I took many courses and searched online extensively but nevertheless I couldn’t find a definitive answer on the type of storage that EBS belong to. It is a block storage type not file or object so I get it but what about the network communication protocol that it uses when it is attached/mounted to EC2 instance? Typically block type of storage has to be either DAS or SAN. In this case DAS is ruled out because it cannot be directly attached like instance store. This will leave it only to be a SAN type. If it is SAN then does it use iSCSI protocol or a sort of Fiber Channel protocol?
In one of the white papers (Storage options) it says that EBS is a network-attached storage (NAS)! But that statement confused me more than anything else! Because my understanding that EFS is a NAS type and uses the NFS protocol while EBS is block type of storage and therefore cannot be NFS because NFS support the file interface not block.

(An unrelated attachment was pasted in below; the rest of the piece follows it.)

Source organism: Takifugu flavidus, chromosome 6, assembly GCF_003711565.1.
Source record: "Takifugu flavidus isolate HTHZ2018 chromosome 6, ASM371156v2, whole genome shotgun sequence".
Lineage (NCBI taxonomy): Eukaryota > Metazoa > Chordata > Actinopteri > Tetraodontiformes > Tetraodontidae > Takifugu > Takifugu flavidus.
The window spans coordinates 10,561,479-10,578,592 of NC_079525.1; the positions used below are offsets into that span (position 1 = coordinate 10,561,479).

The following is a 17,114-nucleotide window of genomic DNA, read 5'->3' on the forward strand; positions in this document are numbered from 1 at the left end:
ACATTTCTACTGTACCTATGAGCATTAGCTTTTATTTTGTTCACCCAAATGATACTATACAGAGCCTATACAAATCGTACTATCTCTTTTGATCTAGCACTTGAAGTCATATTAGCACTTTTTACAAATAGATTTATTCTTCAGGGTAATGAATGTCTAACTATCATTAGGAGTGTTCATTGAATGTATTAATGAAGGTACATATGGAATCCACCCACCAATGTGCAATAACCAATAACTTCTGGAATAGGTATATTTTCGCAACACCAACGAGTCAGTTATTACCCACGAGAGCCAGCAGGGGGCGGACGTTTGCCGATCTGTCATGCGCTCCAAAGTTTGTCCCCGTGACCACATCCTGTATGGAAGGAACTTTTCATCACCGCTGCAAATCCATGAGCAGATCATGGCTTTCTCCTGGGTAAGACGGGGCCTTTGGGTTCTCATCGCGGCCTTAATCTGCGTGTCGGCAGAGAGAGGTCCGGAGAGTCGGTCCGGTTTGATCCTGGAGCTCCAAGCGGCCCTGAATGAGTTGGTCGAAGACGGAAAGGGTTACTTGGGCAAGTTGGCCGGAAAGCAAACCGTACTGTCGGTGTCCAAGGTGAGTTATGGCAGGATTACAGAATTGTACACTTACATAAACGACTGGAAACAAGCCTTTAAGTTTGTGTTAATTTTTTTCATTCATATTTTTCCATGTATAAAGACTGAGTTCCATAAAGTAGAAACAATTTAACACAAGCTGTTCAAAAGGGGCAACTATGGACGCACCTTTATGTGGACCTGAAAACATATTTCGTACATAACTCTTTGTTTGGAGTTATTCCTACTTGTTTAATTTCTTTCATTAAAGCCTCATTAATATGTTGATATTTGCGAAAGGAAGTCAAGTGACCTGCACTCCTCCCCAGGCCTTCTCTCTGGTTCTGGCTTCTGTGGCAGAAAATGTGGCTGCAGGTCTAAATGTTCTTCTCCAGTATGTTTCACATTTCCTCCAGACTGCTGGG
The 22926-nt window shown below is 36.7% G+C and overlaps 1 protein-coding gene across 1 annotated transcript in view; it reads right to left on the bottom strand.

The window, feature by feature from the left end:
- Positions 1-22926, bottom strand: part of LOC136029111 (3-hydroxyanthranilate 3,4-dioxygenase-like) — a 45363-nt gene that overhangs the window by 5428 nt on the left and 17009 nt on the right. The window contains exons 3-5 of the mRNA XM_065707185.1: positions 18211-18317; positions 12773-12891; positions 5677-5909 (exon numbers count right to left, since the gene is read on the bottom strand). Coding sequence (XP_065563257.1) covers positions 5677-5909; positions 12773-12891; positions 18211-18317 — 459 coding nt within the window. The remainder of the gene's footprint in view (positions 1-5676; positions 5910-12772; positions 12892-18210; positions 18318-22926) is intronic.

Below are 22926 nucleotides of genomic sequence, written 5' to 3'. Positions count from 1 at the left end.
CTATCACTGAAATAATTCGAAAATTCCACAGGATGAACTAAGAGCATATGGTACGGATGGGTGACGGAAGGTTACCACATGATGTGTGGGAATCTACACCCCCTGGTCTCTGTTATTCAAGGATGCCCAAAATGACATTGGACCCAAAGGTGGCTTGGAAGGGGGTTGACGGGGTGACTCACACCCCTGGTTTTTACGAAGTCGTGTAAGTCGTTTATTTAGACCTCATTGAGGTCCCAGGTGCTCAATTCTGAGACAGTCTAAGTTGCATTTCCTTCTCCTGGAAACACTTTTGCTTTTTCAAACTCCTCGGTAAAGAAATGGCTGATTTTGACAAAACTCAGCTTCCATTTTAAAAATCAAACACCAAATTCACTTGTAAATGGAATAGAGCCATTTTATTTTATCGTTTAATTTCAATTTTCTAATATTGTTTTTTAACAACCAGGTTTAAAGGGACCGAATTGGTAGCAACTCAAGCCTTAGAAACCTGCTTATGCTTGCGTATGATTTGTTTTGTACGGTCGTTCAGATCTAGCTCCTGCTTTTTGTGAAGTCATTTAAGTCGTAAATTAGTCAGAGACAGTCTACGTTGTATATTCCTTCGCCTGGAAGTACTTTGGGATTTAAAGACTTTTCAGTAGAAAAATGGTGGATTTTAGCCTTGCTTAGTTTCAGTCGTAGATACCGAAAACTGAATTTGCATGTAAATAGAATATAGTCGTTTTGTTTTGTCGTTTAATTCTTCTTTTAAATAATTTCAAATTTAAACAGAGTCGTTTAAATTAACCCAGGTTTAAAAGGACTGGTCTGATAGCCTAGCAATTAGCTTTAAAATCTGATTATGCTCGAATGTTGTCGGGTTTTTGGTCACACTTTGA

Are you looking for how have they actually implemented the service or what purpose does it serve to your EC2 instance?
The latter is that it would be the equivalent of a hard drive physically connected to your server. You can only have an EBS volume attached to a single server.
The former is what you have found, they used NAS to connect these drives over the network to your EC2 instance.
As far as EFS, that is the AWS offering for when you need a shared drive. This will allow you to attach the drive to multiple EC2 instances.
Would that knowledge further your AWS enlightenment?
Is it relevant to your decision making regarding AWS service implementation?